Hung Liu: Daughter of China, Resident Alien September 6-October 23, 2016
Timed to coincide with the quadrennial frenzy of the national presidential election, Liu’s exhibition reflects upon two themes—refugees and heroines—that, while politically topical, are also deeply woven into her experience as a Chinese émigré, as an American citizen, and as a woman. Liu’s painting style is rooted in Socialist Realism which she learned in China in the 1970s prior to coming to America in the mid-80s, where she has since created a stripped down Socialist Realism, removing the propaganda and creating a catalog of her history.
It Takes a Nation: Art for Social Justice with Emory Douglas and the Black Panther Party, AFRICOBRA, and Contemporary Washington Artists September 6-October 23, 2016
Curated by Sandy Bellamy
In the Alper Initiative space, Washington artists respond to the graphics of Black Panther artist Emory Douglas with sculpture, paintings, photography and multi-media installations. The exhibition features Emory Douglas and Howard University colleagues and members of the African Commune of Bad Relevant Artists (“AFRICOBRA”): Jeff Donaldson, Akili Ron Anderson, James Phillips, Jae Jarrell and Wadsworth Jarrell. Collectively, they create a powerful lens to the socio-political landscape of the late 1960s and 70s that helps to visualize the 1967 Black Panther Party 10-point platform addressing issues of freedom, employment, economic exploitation, affordable housing, education, war, police brutality, prison, due process, and access. The exhibition also includes artists examining these same issues 50 years later within a contemporary context, including: Holly Bass, Wesley Clark, Jay Coleman, Larry Cook, Tim Davis, Jamea Richmond Edwards, Shaunte Gates, Amber Robles-Gordon, Njena Surae Jarvis, Simmie Knox, Graham Boyle, Beverly Price, Jennifer Gray, Sheldon Scott, Stan Squirewell and Hank Willis Thomas.
SILOS September 6-October 23, 2016
Curated by Jeffreen M. Hayes, PhD
As a microcosm of our society, the art world maintains a system of marginalization based on racial and cultural difference. Artists identified as “other” function in silos, just as they do in society. This exhibition presents eight artists who examine these silos, otherness, and the cultural and social ramifications of marginalization based on one’s identity, whether self-defined or inscribed. Bearing witness, as these artists do, not only identifies the pressing issues of our time but also challenges the norm of marginalization, absence, and exclusion. Through the work of Wanda Ortiz, Duron Jackson, Yaw Agyeman, Wesley Clark, Wilmer Wilson IV, Stacy-Lynn Waddell, Ellington Robinson and Nathaniel Donnett, Silos gives voice to the silence(d).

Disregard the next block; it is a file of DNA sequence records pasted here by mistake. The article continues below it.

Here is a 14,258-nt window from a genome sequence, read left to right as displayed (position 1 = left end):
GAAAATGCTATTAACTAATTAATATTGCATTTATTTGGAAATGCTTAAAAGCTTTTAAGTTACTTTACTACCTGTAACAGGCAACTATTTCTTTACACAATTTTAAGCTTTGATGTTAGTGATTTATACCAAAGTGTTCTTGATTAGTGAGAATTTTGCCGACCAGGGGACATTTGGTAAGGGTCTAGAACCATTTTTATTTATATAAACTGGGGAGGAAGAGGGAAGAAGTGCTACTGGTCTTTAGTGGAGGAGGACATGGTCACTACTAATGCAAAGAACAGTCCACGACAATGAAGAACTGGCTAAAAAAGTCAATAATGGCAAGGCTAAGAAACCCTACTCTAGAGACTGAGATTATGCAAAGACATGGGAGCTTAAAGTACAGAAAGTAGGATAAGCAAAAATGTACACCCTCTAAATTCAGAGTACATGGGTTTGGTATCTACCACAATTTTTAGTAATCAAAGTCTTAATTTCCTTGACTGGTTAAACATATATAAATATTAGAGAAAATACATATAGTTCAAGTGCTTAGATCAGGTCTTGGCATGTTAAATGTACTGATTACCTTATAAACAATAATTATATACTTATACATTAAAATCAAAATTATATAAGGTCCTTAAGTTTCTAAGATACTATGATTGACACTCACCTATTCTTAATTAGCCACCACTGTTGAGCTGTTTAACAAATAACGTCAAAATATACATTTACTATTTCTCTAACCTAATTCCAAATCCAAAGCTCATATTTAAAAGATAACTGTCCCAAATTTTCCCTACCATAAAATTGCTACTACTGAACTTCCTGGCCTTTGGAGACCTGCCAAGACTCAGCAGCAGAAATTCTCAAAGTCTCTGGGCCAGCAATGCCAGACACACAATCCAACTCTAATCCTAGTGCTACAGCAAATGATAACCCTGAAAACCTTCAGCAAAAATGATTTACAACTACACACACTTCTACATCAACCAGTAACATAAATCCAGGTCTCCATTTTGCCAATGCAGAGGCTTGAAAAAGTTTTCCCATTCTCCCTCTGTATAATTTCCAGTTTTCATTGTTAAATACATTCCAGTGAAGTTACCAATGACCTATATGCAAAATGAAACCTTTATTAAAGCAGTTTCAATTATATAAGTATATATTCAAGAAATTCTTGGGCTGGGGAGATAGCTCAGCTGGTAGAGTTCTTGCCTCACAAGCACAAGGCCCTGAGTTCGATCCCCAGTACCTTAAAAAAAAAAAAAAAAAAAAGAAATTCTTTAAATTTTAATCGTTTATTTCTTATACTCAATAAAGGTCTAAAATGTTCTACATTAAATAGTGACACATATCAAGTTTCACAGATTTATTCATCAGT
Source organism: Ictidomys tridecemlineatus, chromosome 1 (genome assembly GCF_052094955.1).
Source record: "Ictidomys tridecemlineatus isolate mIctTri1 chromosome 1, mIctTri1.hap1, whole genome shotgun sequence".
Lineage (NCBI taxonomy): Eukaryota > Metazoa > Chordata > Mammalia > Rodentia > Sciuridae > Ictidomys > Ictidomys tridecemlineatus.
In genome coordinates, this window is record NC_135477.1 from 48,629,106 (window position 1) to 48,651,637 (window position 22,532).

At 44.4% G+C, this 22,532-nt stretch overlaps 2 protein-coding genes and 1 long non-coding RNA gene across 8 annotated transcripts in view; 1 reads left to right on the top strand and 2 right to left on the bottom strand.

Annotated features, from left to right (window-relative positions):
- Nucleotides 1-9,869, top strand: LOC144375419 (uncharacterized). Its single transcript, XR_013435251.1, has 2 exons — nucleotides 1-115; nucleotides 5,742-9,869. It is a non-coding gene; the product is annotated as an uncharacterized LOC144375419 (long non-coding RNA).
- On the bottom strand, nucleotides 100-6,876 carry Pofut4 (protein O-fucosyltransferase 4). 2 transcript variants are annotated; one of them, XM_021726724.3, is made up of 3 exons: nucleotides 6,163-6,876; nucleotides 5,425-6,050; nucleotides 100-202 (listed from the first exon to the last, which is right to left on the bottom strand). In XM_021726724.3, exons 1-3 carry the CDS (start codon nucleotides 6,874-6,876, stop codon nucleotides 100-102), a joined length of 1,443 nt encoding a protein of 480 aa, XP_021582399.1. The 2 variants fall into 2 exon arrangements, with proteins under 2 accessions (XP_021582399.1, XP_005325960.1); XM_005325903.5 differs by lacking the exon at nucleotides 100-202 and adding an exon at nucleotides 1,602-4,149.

Portal Screens: DC to Milwaukee's Amani Neighborhood
September 6 - October 23, 2016
A Channel at the museum’s entrance, a live bi-directional video wall, will act like an open window connecting two locations across the world: Northwest Washington, DC, and Milwaukee's Amani Neighborhood. Through the Channel, museum visitors will communicate with Moody Park, located in the Amani Community, which is grappling with issues of criminal justice. It has the highest rate of incarceration for African American males in the US.
Shared_Studios is a multidisciplinary art, design, and technology collective created by Amar Bakshi and focused on carving wormholes throughout the world. Since launch in 2014, their first global initiative, Portals, have connected more than 15,000 people in dialogue across more than two dozen sites, including President Barack Obama.
Washington, DC, sculptor (and former Senate aide) Suzanne Brennan Firstenberg manifests Americans’ frustration with our gridlocked partisan politics by taking an entire year of the official proceedings of the United States Congress, as documented in the Congressional Record, and folding each page into a paper airplane. From this mass of over 10,000 airplanes, striped red or blue to connote the political divide, the uppermost planes will rise into the air, as if taking flight, and as they do, their hues will combine to become purple - the color of hope that we may bridge the political divide.
Todas las Manos September 6-October 23, 2016
This exhibition is an interdisciplinary public art project that celebrates human rights and global justice, commemorating the 40th Anniversary of the deaths of former Chilean Ambassador Orlando Letelier and co-worker Ronni Karpen Moffitt in Washington, DC on September 21, 1976.
Muralist Francisco Letelier, son of Orlando Letelier, worked in collaboration with youth participants from the Latin American Youth Center (LAYC) to create a large-scale mural in the Museum’s sculpture garden. Todas Las Manos encompasses the participation of youth and adult collaborators in a month long exchange that includes academics, researchers, visual artists, and poets.